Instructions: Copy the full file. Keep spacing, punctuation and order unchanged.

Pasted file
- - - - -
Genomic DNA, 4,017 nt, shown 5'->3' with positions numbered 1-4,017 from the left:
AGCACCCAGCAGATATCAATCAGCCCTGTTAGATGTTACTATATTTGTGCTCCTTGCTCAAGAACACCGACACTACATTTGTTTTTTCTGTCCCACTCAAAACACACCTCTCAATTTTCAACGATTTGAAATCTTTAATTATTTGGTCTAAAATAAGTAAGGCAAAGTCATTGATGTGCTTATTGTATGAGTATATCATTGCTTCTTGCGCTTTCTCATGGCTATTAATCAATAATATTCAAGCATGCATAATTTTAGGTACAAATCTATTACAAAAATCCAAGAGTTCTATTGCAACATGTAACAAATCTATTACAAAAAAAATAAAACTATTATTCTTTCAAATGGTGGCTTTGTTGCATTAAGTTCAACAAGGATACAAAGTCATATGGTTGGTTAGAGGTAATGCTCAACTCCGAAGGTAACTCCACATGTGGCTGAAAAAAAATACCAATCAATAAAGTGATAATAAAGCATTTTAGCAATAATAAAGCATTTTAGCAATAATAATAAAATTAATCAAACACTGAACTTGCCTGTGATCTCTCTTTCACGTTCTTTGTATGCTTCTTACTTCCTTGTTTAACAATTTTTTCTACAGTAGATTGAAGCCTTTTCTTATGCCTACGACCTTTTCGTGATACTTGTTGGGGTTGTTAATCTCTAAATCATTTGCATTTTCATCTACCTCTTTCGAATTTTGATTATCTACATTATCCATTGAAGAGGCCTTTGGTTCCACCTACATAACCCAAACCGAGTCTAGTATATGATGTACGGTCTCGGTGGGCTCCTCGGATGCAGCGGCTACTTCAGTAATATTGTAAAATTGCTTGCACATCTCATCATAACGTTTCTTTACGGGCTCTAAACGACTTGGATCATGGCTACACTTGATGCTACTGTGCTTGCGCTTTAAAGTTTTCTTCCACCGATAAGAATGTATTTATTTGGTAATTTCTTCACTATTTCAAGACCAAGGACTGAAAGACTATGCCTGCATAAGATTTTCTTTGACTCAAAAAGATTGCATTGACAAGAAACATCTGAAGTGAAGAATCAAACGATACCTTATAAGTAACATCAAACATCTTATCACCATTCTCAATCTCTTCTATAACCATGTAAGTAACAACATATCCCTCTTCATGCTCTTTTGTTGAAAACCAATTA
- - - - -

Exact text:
Genomic DNA, 4,017 nt, shown 5'->3' with positions numbered 1-4,017 from the left:
AGCACCCAGCAGATATCAATCAGCCCTGTTAGATGTTACTATATTTGTGCTCCTTGCTCAAGAACACCGACACTACATTTGTTTTTTCTGTCCCACTCAAAACACACCTCTCAATTTTCAACGATTTGAAATCTTTAATTATTTGGTCTAAAATAAGTAAGGCAAAGTCATTGATGTGCTTATTGTATGAGTATATCATTGCTTCTTGCGCTTTCTCATGGCTATTAATCAATAATATTCAAGCATGCATAATTTTAGGTACAAATCTATTACAAAAATCCAAGAGTTCTATTGCAACATGTAACAAATCTATTACAAAAAAAATAAAACTATTATTCTTTCAAATGGTGGCTTTGTTGCATTAAGTTCAACAAGGATACAAAGTCATATGGTTGGTTAGAGGTAATGCTCAACTCCGAAGGTAACTCCACATGTGGCTGAAAAAAAATACCAATCAATAAAGTGATAATAAAGCATTTTAGCAATAATAAAGCATTTTAGCAATAATAATAAAATTAATCAAACACTGAACTTGCCTGTGATCTCTCTTTCACGTTCTTTGTATGCTTCTTACTTCCTTGTTTAACAATTTTTTCTACAGTAGATTGAAGCCTTTTCTTATGCCTACGACCTTTTCGTGATACTTGTTGGGGTTGTTAATCTCTAAATCATTTGCATTTTCATCTACCTCTTTCGAATTTTGATTATCTACATTATCCATTGAAGAGGCCTTTGGTTCCACCTACATAACCCAAACCGAGTCTAGTATATGATGTACGGTCTCGGTGGGCTCCTCGGATGCAGCGGCTACTTCAGTAATATTGTAAAATTGCTTGCACATCTCATCATAACGTTTCTTTACGGGCTCTAAACGACTTGGATCATGGCTACACTTGATGCTACTGTGCTTGCGCTTTAAAGTTTTCTTCCACCGATAAGAATGTATTTATTTGGTAATTTCTTCACTATTTCAAGACCAAGGACTGAAAGACTATGCCTGCATAAGATTTTCTTTGACTCAAAAAGATTGCATTGACAAGAAACATCTGAAGTGAAGAATCAAACGATACCTTATAAGTAACATCAAACATCTTATCACCATTCTCAATCTCTTCTATAACCATGTAAGTAACAACATATCCCTCTTCATGCTCTTTTGTTGAAAACCAATTA